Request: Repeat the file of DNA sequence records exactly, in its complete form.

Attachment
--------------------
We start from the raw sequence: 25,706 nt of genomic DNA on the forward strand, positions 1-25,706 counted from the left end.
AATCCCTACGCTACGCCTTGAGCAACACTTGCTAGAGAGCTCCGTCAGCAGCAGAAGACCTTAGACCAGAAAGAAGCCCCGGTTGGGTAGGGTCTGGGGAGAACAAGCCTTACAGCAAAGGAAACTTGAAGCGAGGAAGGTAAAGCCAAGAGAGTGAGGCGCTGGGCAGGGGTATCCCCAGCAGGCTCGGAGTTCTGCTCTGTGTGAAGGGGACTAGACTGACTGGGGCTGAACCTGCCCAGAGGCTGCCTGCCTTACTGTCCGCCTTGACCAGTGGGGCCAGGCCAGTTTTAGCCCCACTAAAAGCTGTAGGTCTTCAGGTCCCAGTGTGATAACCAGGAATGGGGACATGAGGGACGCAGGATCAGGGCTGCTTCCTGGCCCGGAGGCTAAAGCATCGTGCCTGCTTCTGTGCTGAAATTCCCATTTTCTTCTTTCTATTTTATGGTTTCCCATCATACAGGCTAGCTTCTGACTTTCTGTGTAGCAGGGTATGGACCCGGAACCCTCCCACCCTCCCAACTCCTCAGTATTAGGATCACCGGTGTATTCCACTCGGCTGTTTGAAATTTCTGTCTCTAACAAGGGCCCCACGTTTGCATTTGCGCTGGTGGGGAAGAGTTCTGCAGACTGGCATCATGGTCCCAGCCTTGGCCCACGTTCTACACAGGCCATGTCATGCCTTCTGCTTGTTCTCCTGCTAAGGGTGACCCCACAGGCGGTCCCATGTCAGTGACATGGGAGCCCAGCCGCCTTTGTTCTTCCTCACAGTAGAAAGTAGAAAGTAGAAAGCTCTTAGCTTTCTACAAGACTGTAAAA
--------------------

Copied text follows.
We start from the raw sequence: 25,706 nt of genomic DNA on the forward strand, positions 1-25,706 counted from the left end.
AATCCCTACGCTACGCCTTGAGCAACACTTGCTAGAGAGCTCCGTCAGCAGCAGAAGACCTTAGACCAGAAAGAAGCCCCGGTTGGGTAGGGTCTGGGGAGAACAAGCCTTACAGCAAAGGAAACTTGAAGCGAGGAAGGTAAAGCCAAGAGAGTGAGGCGCTGGGCAGGGGTATCCCCAGCAGGCTCGGAGTTCTGCTCTGTGTGAAGGGGACTAGACTGACTGGGGCTGAACCTGCCCAGAGGCTGCCTGCCTTACTGTCCGCCTTGACCAGTGGGGCCAGGCCAGTTTTAGCCCCACTAAAAGCTGTAGGTCTTCAGGTCCCAGTGTGATAACCAGGAATGGGGACATGAGGGACGCAGGATCAGGGCTGCTTCCTGGCCCGGAGGCTAAAGCATCGTGCCTGCTTCTGTGCTGAAATTCCCATTTTCTTCTTTCTATTTTATGGTTTCCCATCATACAGGCTAGCTTCTGACTTTCTGTGTAGCAGGGTATGGACCCGGAACCCTCCCACCCTCCCAACTCCTCAGTATTAGGATCACCGGTGTATTCCACTCGGCTGTTTGAAATTTCTGTCTCTAACAAGGGCCCCACGTTTGCATTTGCGCTGGTGGGGAAGAGTTCTGCAGACTGGCATCATGGTCCCAGCCTTGGCCCACGTTCTACACAGGCCATGTCATGCCTTCTGCTTGTTCTCCTGCTAAGGGTGACCCCACAGGCGGTCCCATGTCAGTGACATGGGAGCCCAGCCGCCTTTGTTCTTCCTCACAGTAGAAAGTAGAAAGTAGAAAGCTCTTAGCTTTCTACAAGACTGTAAAA